Monday, 13 October 2008

Voice recognition and the promise of "connecting people"

Came across this note today on IBM's Speech Recognition technology initiatives (ambitions). The piece was written by Steve Hamm. Hamm is a senior writer for BusinessWeek in New York and author of the Globespotting blog.

It talks of research being done by IBM and some other companies in voice recognition technologies.

I have no comments on the article itself. Its factual.

I do believe that voice recognition and translation will become a key “killer” functionality of mobile phones as (and when) this technology develops. What I don’t undersatnd is why mobile phone companies like Nokia/ Samsung/ Motorola are not more involved in this- to make the “when” happen faster.

Instead, each company is looking to build the better mousetrap. Adding higher resolution cameras/ mp3 players or touch screens does not fundamentally enhance the benefit of a mobile phone- that of connecting people.

The integration of GPS is indeed enhancing connectivity. But GPS was not developed by the mobile phone companies. They were built independently. Till they caught on and the mobile phone companies (led by Nokia) have sought to integrate them into phones. Why this reactivity?

I have written, in our blog on “connectivity and empowerment”, the two key trends of our times. Products that are enhancing simultaneously our sense of empowerment (expression of choice) and connectivity to our environment, are ruling.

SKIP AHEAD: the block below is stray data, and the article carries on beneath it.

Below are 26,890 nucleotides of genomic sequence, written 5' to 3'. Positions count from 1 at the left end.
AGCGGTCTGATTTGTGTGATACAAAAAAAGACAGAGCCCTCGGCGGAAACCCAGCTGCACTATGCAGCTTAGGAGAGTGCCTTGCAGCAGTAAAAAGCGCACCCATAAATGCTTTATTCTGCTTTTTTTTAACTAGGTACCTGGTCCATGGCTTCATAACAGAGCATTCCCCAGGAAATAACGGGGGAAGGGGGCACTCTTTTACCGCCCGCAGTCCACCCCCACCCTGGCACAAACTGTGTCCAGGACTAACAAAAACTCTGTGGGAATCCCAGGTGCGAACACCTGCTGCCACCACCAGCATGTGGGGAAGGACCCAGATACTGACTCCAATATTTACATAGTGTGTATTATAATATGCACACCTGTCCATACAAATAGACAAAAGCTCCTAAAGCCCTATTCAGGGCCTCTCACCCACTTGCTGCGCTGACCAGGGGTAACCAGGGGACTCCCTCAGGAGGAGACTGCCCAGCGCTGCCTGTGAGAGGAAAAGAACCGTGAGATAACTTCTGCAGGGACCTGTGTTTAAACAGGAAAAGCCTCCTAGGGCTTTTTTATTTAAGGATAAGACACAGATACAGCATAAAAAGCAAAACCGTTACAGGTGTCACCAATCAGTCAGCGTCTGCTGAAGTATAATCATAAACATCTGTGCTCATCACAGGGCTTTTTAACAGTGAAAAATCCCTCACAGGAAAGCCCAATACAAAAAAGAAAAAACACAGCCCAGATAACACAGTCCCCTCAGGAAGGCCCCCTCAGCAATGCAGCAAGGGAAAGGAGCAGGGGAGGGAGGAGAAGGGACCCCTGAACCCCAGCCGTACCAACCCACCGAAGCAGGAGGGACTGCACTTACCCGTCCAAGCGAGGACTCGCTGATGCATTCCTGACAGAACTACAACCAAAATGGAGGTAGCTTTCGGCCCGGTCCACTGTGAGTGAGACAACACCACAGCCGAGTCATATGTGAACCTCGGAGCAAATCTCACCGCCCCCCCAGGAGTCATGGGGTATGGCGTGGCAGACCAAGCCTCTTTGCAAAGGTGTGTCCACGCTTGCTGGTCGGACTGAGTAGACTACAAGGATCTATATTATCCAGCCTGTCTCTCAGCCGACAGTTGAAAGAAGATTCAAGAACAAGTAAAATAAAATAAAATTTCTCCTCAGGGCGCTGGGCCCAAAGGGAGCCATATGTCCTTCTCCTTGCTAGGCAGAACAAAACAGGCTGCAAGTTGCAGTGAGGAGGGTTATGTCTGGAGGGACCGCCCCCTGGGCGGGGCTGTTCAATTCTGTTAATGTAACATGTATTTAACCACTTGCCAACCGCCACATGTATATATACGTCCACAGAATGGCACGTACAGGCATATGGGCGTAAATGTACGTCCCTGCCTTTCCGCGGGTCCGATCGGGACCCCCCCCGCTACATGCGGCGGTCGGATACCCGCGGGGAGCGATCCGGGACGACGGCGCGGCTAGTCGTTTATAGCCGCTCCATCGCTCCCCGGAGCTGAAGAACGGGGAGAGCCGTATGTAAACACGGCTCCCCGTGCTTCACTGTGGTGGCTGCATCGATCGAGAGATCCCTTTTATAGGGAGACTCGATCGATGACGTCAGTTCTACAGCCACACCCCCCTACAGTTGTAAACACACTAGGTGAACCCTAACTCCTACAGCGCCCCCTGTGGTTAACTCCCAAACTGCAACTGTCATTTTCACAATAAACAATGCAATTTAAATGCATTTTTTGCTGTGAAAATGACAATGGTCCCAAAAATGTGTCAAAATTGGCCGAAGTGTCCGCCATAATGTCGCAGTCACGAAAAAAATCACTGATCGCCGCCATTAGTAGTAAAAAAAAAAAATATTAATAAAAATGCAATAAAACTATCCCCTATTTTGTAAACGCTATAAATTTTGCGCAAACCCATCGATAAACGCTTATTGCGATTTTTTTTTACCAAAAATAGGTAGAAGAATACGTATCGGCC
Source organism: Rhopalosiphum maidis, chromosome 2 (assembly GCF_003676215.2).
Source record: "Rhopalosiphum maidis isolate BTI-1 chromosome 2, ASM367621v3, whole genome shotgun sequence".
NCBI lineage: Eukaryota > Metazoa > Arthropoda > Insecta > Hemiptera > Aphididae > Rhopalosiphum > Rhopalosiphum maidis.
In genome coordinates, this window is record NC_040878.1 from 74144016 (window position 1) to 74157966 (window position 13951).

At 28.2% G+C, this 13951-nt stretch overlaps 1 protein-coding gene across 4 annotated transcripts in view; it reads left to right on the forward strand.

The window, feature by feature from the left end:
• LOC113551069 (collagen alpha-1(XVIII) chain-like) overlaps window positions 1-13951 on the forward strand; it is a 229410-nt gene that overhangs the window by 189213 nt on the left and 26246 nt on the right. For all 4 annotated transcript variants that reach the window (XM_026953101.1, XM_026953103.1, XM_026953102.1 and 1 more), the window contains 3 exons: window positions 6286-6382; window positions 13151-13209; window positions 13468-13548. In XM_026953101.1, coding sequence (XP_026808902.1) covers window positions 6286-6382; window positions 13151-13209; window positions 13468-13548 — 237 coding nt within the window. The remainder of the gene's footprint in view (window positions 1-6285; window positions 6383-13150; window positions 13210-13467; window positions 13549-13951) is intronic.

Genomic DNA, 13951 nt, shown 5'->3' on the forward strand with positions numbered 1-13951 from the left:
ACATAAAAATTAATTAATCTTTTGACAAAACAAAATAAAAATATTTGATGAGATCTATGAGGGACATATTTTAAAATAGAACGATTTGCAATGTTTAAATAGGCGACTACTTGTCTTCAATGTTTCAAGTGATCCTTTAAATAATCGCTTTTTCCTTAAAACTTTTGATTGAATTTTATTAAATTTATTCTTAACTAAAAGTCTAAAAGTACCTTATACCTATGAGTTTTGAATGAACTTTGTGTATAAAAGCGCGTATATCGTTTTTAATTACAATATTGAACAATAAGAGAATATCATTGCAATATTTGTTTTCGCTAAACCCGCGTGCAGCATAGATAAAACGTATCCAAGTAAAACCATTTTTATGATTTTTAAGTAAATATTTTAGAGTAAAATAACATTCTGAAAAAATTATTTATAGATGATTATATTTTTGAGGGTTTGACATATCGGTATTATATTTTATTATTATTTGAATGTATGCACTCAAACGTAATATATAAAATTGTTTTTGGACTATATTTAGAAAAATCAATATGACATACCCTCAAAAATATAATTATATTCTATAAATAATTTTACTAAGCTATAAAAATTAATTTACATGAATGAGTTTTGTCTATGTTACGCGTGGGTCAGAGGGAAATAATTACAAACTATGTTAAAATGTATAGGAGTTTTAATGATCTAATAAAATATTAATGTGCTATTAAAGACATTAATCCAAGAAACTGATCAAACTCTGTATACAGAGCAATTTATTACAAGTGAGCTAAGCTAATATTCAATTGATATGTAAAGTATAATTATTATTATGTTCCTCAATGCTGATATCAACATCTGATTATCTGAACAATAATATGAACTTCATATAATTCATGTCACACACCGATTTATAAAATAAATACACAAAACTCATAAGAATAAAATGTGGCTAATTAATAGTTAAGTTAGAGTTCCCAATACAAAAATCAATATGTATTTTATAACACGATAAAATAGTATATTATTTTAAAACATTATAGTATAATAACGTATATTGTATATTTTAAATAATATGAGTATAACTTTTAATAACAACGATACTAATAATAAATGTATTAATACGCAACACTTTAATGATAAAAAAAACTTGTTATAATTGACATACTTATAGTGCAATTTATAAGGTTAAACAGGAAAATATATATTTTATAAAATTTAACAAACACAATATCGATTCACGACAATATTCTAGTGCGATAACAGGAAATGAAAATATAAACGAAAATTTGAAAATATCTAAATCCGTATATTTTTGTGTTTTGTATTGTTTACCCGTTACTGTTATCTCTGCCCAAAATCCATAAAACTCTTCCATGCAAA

GPS systems enhance the connectivity with our environment, which is provided by a mobile phone. The reason mobile phones have caught on in the first place, is their ability to keep us connected (till we choose to switch it off and become disconnected – the concept of empowerment) all the time.

As technologies advance, the phone will definitely become the credit-card/ mp3 player/ camera/ writing pad/ canvass all in one and at reasonable price points. But i believe we will still be making better mousetraps.

A voice recognition function goes further. The technology in-itself leads to a real time translation system.

Imagine being able to converse with cultures that are “alien” today because we don’t understand the language. How much more connected will we be?

Why then don’t mobile companies invest in this? Why is development left to the IBMs of the world?

What’s Nokia doing to continue its promise of connecting people?


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